This article was written by Dan Walters for CalMatters.
Over the last four decades, hundreds of politicians have come and gone from the Capitol and its political ambience has undergone a dramatic transformation. Allan Zaremberg has not only seen it all, but has hugely influenced what did or didn’t happen.
This week, Zaremberg announced that he will soon retire after more than two decades as CEO of the California Chamber of Commerce and previous stints as a chamber lobbyist and high-ranking aide to two Republican governors, George Deukmejian and Pete Wilson.
Donna Lucas, a public relations executive who chairs the chamber’s board and herself has been a prominent Capitol figure during those decades, wasn’t blowing smoke when she said, “CalChamber and Allan Zaremberg have been one and the same for more than two decades. His effectiveness in representing California’s business community is legendary and he created models for success that are now common practice.”
When Zaremberg, then a young attorney in the Department of Justice, followed his boss, Deukmejian, into the governor’s office in 1983, California and its Capitol were bastions of pro-business conservatism. However, by the time he assumed leadership of the chamber in 1998, California was turning blue and the Legislature was drifting leftward.
Zaremberg’s job was to maintain relevance for business in a Capitol increasingly dominated by liberal Democrats and allied interests such as labor unions, environmental and consumer advocacy groups, and personal injury lawyers. He succeeded brilliantly, as even his foes would acknowledge.
The circumstances dictated that Zaremberg and his staff would be mostly playing defense, staving off efforts by rival interests to impose new regulations and new taxes on business, or increasing opportunities for litigation.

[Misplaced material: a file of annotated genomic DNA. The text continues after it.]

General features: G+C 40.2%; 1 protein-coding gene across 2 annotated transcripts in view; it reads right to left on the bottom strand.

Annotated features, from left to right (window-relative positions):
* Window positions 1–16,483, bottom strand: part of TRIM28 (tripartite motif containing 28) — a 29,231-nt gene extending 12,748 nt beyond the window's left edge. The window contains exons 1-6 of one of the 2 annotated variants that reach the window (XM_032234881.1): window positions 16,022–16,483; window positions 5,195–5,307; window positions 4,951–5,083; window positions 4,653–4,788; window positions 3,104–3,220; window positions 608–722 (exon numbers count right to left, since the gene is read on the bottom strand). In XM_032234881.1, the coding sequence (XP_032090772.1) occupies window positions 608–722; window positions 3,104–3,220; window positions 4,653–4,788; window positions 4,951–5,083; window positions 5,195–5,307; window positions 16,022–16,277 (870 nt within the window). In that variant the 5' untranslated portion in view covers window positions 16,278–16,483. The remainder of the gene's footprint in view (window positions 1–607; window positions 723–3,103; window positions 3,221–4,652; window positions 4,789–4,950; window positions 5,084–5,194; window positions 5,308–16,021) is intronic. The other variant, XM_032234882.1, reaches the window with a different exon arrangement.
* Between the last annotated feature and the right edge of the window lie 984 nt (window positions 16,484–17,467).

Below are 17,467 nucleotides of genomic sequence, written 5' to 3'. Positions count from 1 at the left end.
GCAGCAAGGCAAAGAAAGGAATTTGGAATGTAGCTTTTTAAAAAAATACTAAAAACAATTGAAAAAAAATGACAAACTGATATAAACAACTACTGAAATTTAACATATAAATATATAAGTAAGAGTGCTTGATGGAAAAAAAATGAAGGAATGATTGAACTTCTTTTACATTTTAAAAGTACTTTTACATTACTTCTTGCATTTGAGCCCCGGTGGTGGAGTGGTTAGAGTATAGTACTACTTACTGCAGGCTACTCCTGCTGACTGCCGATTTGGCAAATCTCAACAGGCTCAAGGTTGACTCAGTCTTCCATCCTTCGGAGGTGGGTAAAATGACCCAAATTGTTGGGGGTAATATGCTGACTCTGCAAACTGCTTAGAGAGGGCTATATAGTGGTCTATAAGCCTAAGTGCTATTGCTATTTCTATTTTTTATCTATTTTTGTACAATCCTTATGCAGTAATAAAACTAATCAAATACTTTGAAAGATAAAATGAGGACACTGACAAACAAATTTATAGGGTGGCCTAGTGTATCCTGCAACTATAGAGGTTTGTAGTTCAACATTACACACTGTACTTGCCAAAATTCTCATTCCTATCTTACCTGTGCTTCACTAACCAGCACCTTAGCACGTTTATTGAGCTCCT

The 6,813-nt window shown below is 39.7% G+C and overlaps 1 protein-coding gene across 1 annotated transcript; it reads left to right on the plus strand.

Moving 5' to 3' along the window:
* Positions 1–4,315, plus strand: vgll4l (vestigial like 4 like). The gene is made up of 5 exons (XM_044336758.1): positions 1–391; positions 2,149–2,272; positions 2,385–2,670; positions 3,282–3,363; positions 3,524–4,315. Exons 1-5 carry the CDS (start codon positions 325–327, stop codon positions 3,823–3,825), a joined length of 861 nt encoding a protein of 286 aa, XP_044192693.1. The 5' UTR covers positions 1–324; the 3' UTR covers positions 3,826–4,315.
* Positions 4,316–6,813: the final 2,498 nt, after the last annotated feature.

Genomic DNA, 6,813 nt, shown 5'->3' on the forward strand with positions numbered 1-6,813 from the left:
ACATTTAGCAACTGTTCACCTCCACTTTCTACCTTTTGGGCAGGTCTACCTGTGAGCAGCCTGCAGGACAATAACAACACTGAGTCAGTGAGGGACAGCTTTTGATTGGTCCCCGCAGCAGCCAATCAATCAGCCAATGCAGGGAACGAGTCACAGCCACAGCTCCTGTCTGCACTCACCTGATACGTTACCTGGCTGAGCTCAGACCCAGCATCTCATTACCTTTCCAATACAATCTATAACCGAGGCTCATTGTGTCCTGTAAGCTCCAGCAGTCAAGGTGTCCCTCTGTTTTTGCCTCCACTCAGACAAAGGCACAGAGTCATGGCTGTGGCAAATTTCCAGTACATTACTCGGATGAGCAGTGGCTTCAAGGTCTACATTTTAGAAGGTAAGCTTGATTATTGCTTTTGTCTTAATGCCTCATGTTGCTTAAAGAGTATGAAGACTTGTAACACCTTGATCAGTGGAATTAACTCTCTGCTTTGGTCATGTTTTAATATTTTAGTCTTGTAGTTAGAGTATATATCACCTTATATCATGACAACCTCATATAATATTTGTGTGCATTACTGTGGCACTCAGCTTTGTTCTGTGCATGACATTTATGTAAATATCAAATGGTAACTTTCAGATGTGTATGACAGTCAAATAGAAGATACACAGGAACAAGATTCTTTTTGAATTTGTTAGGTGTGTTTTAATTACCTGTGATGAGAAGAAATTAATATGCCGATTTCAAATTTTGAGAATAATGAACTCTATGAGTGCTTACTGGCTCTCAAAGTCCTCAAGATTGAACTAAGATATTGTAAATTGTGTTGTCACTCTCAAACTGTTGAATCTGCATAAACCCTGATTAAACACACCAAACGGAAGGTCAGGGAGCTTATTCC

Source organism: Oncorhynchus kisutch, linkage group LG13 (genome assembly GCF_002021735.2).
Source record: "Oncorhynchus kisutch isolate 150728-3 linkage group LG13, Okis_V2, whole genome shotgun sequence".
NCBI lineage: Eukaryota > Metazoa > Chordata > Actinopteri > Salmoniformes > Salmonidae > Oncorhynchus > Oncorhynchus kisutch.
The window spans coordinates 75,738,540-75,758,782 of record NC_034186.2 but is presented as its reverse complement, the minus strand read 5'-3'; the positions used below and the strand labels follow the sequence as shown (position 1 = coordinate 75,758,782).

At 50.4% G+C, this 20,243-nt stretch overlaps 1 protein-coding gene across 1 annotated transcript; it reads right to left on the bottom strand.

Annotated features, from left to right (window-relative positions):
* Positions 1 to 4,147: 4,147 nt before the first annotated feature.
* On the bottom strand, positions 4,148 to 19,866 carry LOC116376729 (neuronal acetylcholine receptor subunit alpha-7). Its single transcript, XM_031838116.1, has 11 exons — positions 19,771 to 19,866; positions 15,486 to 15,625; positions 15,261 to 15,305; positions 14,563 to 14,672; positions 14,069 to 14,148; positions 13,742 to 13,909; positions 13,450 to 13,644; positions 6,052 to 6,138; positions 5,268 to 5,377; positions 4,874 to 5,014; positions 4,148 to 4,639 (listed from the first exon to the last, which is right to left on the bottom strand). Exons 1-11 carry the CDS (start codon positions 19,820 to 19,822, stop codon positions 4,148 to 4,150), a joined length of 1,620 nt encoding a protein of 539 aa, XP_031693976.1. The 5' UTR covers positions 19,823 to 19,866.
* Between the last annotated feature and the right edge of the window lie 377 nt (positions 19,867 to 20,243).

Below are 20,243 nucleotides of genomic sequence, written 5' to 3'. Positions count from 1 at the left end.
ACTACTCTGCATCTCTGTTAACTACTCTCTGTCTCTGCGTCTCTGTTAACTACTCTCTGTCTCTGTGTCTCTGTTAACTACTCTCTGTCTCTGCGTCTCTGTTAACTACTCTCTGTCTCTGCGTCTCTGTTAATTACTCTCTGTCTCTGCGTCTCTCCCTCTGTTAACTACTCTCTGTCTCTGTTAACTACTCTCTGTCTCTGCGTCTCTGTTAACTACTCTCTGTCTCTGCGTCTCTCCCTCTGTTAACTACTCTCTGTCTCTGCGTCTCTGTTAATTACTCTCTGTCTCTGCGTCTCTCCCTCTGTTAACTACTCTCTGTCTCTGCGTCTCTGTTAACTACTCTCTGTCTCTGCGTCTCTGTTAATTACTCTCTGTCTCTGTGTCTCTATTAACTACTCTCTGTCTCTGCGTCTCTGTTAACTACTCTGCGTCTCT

A major tool was the chamber’s “job killer” list, an annual compilation of legislation deemed to be onerous, initiated by Zaremberg’s predecessor, Kirk West, in 1997. Over the ensuing two-plus decades, hundreds of bills have received the “job killer” epithet and roughly 90% have either died in the Legislature, mostly without votes, been amended enough to escape the list, or been vetoed by governors.
Zaremberg picked the chamber’s fights carefully, which is one reason why it has been so successful. Except on matters of taxation, for example, the chamber rarely quarreled with the Capitol’s dominant public employees unions, whose priorities of higher salaries and benefits did not affect business. The chamber, however, spars constantly with private sector unions, which have less political clout than their public sector cousins.
Outside of the Capitol, Zaremberg and the chamber have also played major roles in creating coalitions to both advocate and oppose major ballot measures — a process that also emerged as a powerful policy tool during the last four decades. They were, for example, instrumental in passing a ballot measure that changed how California nominates candidates for political offices to a “top-two” system over opposition from both major parties.
The two top primary election finishers, regardless of party, face each in the November general election every two years and business saw it as leading to fewer ideologues and more moderates winning legislative seats. While the precise impact of the top-two system is still debated, it clearly has helped make the “job killer” campaign a success as legislative leaders count noses and decide which bills fly and which die.
The Capitol is continuing to slide leftward, so Zaremberg’s successor will have no shortage of battles as longtime foes propose new measures that employers will see as excessive and expensive — especially since Gov. Gavin Newsom, a former businessman himself, is evidently more inclined than his predecessors to sign such measures.